Covington Electrical Substation, Bonneville Power Administration facts for kids
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Covington Electrical Substation, Bonneville Power Administration
Northeast view of Covington Electrical Substation untanking tower
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|Location||28401 Covington Way SE, Covington, Washington|
|Area||36.93 acres (14.95 ha)|
|Built by||C. F. Davidson Company|
|Architectural style||Modern Movement|
|NRHP reference No.||100002475|
|Added to NRHP||May 29, 2018|
The Covington Electrical Substation, Bonneville Power Administration is an electrical substation in Covington, Washington. It was added to the National Register of Historic Places on May 29, 2018.
The Bonneville Power Administration (BPA) brought power from the Bonneville Dam, the first federally-generated electrical power on the Columbia River, to areas of the Puget Sound. The BPA established the Covington Substation in 1940–1942, one of fourteen substations in the original "master grid".
The Covington site was cleared as a Works Progress Administration (WPA) project. Coming online on March 3, 1942, the Covington Substation connected the electrical systems of Seattle City Light and Tacoma City Light. When the BPA decided to connect the grid to the Coulee Dam as well, providing redundancy in case of national emergency, a line was built over the Cascade Mountains linking the Coulee Dam to the Covington Substation.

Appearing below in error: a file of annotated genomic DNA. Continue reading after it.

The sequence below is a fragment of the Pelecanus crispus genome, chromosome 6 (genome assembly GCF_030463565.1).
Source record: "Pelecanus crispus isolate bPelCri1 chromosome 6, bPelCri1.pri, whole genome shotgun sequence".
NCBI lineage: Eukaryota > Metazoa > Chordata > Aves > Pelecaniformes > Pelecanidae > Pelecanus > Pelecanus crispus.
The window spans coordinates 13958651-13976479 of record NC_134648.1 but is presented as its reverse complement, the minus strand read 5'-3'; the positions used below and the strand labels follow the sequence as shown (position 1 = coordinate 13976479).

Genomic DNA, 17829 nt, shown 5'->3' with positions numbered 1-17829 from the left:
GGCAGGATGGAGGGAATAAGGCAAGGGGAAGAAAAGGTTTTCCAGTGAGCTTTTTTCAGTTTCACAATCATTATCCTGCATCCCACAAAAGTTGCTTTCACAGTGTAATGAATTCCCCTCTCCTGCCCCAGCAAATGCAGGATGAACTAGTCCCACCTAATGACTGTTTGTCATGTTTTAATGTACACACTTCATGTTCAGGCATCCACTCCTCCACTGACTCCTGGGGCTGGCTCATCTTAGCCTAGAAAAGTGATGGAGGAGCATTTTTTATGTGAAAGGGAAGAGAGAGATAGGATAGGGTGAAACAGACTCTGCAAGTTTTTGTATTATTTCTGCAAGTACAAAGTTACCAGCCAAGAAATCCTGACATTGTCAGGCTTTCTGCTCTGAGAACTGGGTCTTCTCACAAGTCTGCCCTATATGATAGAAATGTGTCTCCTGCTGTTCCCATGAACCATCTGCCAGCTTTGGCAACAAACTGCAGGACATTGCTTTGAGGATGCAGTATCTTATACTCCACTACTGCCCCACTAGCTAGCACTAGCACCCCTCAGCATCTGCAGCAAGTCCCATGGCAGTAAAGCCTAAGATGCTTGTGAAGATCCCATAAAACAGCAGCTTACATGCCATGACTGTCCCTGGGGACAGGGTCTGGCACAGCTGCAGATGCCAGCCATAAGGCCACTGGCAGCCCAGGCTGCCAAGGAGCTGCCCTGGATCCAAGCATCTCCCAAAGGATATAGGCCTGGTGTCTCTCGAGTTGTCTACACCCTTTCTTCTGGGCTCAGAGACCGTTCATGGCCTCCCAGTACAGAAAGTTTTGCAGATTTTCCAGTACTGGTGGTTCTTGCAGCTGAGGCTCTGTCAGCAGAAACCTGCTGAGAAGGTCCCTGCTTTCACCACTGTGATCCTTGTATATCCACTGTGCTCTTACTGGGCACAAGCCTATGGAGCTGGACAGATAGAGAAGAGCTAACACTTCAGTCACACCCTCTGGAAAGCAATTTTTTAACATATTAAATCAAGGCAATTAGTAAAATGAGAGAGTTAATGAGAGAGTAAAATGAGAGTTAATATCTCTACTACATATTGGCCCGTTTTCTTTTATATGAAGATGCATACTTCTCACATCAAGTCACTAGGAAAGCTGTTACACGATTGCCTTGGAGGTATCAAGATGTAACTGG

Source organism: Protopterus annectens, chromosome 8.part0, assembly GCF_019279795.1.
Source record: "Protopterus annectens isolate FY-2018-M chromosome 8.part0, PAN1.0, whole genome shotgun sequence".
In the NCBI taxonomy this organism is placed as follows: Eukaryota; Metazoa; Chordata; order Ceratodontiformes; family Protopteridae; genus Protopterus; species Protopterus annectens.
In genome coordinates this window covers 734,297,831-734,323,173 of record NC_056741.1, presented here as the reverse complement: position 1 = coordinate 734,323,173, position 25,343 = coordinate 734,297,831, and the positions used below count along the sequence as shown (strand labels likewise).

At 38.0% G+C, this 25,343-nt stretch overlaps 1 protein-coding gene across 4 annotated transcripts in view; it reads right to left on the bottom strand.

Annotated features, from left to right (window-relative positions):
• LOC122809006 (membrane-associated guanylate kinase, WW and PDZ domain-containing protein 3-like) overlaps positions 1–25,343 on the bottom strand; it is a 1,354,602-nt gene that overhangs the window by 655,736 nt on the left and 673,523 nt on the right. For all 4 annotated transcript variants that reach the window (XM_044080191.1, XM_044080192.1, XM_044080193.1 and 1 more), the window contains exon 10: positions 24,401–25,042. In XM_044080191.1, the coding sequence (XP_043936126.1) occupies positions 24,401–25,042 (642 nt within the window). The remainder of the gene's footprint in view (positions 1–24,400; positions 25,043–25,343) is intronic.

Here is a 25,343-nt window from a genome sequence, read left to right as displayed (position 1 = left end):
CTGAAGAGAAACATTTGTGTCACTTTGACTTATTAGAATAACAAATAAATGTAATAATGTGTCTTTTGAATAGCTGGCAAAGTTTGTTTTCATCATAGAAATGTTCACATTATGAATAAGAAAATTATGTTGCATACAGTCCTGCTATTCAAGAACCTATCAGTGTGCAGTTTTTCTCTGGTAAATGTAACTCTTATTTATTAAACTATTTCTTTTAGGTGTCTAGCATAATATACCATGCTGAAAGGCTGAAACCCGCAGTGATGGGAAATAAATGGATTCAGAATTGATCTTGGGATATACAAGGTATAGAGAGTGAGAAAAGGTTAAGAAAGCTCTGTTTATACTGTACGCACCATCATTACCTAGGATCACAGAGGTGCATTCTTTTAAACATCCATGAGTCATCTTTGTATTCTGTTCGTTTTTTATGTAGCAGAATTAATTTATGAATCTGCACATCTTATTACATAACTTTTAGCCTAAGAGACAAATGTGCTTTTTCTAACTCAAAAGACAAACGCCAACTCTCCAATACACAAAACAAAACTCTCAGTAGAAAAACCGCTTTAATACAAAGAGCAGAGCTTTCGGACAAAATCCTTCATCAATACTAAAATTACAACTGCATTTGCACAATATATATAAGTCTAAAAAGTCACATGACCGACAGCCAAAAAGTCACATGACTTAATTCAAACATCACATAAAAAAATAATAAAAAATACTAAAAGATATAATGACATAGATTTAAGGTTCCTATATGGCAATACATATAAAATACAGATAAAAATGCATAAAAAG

The main structures are built in Streamline Moderne style, common in industrial design at the time. The structures that contribute to the Historic designation are the untanking tower, control house, switchyard, heavy machinery and equipment maintenance (HMEM) shop (added in 1953), communication building (added in 1958), automotive storage building (added in 1959), maintenance warehouse (added in 1959), control house flammable storage (added in 1966), microwave tower (c. 1966), and engine generator building (added in 1973).
The most visible structure is the untanking tower, which services the oil-filled transformers in the switchyard. Unlike typical BPA substations where the oil pumps would be housed in a separate structure, the oil pumps at the Covington Substation were in the basement of the untanking tower. The untanking tower is a flat-roofed building, 63 feet (19 m) tall, with flat-roofed wings extending on each side.
|Mary the Jewess|